Opinion | Polls | Directory | Interviews | Philosophy | History | Books | Newsletter  | Contact | Home |

Philosophy of the Liberal Party

    On 22 May, 1942, Sir Robert Menzies gave his famous The Forgotten People speech, which highlighted the concerns and aspirations of many people in the Australian society. This is a good starting point for the development of Liberal Philosophy.

    In 1944 when Robert Menzies assembled a loose coalition of anti-Labour forces to form the Liberal Party, many wondered how so many diverse groups of people could form a common Philosophy. The resulting Liberal Party a unified group replacing the former United Australia Party was swept to Government within 5 years.

    In the first 22 years, Menzies own visions were obviously stamped all over Liberal Party Philosophy.

    By the early 1980s friction in the Party existed between "drys" and "wets" within the Liberal Party. The Party itself, had been squeezed off a lot of its traditional territory by the ALP which had shifted to the right.

    One major piece of Liberal policy and philosophy in the 1980s was John Howard's Future Directions. This promoted a return to the safe and secure 1950s Australia, with an image on its promotional material of a married couple with two kids and white picket fence. Critics of this image, claimed it did not represent the many dysfunctional families of the day, and their were attacks claiming Howard and the Liberals were racists, and slammed it for being too simplistic.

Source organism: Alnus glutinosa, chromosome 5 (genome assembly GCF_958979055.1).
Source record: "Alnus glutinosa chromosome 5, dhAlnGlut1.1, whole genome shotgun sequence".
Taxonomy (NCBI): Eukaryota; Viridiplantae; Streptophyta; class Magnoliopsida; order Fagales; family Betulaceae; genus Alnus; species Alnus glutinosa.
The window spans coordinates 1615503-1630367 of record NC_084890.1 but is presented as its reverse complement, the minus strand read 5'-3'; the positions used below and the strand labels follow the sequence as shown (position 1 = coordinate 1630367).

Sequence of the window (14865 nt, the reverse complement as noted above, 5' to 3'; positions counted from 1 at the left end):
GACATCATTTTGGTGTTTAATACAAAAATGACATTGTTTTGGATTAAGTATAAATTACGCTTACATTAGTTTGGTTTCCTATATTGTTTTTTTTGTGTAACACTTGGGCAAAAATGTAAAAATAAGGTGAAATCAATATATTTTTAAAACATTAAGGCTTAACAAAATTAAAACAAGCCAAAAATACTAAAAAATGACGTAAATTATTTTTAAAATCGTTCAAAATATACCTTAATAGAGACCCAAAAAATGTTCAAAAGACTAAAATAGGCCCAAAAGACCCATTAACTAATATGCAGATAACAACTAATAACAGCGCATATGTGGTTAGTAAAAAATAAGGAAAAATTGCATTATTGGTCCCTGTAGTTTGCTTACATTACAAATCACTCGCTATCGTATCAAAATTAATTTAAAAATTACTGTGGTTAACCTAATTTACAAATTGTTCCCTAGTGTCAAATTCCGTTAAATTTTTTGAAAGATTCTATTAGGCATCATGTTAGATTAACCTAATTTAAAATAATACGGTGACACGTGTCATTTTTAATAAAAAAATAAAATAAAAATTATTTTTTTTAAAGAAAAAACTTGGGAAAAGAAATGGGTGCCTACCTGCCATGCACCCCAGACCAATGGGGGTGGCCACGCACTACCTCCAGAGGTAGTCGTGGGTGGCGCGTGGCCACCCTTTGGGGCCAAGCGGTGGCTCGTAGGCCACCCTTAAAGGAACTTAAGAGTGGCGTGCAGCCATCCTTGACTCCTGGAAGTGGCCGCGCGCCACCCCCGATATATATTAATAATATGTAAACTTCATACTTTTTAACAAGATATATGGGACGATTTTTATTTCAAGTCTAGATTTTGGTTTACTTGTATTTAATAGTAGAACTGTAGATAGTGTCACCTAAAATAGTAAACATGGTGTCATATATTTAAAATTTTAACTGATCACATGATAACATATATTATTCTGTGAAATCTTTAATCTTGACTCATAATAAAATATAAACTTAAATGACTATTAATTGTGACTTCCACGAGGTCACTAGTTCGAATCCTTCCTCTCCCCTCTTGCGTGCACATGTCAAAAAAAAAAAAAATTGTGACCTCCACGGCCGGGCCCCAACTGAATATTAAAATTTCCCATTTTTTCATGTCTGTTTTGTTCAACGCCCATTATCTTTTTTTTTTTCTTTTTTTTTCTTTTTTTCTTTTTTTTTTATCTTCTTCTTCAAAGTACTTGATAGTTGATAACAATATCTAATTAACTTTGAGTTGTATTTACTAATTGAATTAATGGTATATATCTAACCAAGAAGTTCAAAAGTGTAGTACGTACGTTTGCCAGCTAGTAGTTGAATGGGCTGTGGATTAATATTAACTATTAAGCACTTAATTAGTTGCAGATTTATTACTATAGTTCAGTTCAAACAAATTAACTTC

In 1993, John Hewson went to the Federal Election with the "Fightback" manifesto. This was the most significant academic and financial blue print ever produced by an opposition, but was overwhelmingly rejected by the Electorate.

    Today, John Howard's Mentor, Sir Robert Menzies would be proud of his brand of Liberalism.

    We have provided a link to an excellent site, by Victor Perton, MP for the seat of Doncaster in the Victorian State Parliament has compiled a fantastic collection of Policy and Philosophy statements from prominent Liberals about what Liberalism means in Australia.

    Australian Liberalism - The Continuing Vision details many contributions from: Robert Menzies, William McMahon, Garfield Barwick, John Carrick, John Gorton, Percy Spender, Malcolm Fraser, Harold Holt, Robert Southey, David Kemp, Billy Snedden, Robert Ellicott, John Howard, Steele Hall, Andrew Peacock, Alan Missen, Nick Greiner, Fred Cheney, Ian McPhee, Peter Baume, Robert Hill, Christopher Puplick and more.

    Liberal section of VCE Politics - a nice collection of Policy Documents from the Liberal Party.

Liberals Home

Advertise. Please read our Terms Of Use and Privacy Statement.

Disclaimer: This is not the official site of the Liberal Party of Australia.

Written and Authorised by A.Molloy, PO Box 669, Double Bay, 2028.
Responsibility for Election Commentary taken by A.Molloy, PO Box 669, Double Bay, 2028.
liberal party of australia, liberals, nsw, liberals.